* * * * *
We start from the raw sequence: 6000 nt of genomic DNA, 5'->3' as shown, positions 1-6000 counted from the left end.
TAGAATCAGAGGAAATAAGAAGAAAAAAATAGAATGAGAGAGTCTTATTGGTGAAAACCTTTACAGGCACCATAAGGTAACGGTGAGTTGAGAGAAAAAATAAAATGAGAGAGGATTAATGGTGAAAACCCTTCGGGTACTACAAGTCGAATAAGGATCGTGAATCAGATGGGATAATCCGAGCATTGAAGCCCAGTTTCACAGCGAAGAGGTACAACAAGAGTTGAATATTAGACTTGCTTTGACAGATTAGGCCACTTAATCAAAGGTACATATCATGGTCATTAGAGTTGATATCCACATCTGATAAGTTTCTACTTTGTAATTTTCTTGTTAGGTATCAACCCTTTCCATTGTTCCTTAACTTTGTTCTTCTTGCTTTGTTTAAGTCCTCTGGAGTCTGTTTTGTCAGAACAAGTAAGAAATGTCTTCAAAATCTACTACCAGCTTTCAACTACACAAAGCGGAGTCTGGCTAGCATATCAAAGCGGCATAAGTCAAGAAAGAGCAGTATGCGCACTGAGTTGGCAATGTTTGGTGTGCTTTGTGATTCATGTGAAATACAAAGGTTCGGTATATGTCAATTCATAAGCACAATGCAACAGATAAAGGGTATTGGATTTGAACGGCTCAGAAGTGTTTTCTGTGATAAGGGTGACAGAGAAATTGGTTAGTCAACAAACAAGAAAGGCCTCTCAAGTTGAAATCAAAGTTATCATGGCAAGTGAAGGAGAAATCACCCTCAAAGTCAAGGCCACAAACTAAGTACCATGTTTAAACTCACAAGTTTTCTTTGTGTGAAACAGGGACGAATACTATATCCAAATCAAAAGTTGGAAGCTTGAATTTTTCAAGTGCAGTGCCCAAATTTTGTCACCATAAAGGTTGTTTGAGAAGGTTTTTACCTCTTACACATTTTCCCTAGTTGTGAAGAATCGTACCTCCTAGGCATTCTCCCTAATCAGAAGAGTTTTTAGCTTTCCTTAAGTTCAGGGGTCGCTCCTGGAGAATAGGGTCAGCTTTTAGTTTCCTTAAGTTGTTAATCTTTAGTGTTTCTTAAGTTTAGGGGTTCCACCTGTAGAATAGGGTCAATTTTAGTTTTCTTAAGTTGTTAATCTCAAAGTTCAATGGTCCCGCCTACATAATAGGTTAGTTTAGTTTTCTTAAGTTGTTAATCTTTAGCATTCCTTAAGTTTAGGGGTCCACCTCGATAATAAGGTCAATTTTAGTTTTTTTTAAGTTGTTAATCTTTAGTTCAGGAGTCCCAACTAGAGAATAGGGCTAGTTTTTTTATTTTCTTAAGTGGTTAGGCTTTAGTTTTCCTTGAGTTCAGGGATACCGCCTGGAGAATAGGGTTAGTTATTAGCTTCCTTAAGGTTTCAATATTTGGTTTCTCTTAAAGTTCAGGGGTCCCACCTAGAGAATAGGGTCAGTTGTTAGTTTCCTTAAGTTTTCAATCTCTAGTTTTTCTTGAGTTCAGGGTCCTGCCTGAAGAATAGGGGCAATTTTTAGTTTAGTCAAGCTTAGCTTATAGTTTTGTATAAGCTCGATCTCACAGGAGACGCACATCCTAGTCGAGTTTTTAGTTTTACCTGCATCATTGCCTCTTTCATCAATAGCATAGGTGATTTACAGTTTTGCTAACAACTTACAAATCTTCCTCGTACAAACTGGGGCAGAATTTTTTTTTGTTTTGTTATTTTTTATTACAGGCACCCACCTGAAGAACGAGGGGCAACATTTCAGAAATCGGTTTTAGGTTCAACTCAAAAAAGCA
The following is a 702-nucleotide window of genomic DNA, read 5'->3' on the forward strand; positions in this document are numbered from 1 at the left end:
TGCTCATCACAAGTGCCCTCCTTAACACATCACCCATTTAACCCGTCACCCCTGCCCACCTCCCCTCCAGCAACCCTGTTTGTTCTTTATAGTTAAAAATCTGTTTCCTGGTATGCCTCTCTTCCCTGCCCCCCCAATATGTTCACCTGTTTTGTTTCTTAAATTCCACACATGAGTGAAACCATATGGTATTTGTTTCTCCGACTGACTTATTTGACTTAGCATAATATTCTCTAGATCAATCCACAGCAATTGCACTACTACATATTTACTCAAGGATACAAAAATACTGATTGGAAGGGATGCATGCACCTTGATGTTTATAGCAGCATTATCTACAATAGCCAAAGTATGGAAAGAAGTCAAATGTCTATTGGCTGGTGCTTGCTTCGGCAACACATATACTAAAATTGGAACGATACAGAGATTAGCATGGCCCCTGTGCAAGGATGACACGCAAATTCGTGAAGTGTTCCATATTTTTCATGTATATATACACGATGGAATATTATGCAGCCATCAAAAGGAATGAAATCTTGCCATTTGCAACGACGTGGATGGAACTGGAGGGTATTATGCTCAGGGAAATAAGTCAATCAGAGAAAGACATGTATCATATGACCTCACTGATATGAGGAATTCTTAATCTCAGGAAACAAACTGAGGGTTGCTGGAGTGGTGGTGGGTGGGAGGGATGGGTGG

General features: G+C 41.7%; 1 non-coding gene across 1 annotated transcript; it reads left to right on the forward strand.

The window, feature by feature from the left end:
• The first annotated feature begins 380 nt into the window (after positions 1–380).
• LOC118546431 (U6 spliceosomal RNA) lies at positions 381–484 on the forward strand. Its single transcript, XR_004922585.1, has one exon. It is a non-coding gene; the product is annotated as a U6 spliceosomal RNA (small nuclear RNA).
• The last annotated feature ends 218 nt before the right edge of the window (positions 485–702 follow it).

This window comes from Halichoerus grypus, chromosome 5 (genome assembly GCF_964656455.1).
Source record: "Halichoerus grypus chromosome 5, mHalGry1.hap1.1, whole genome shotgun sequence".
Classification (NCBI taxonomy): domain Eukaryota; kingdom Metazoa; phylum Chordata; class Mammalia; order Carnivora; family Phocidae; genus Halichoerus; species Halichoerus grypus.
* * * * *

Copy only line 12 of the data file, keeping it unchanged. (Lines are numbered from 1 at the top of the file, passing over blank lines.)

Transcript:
Classification (NCBI taxonomy): domain Eukaryota; kingdom Metazoa; phylum Chordata; class Mammalia; order Carnivora; family Phocidae; genus Halichoerus; species Halichoerus grypus.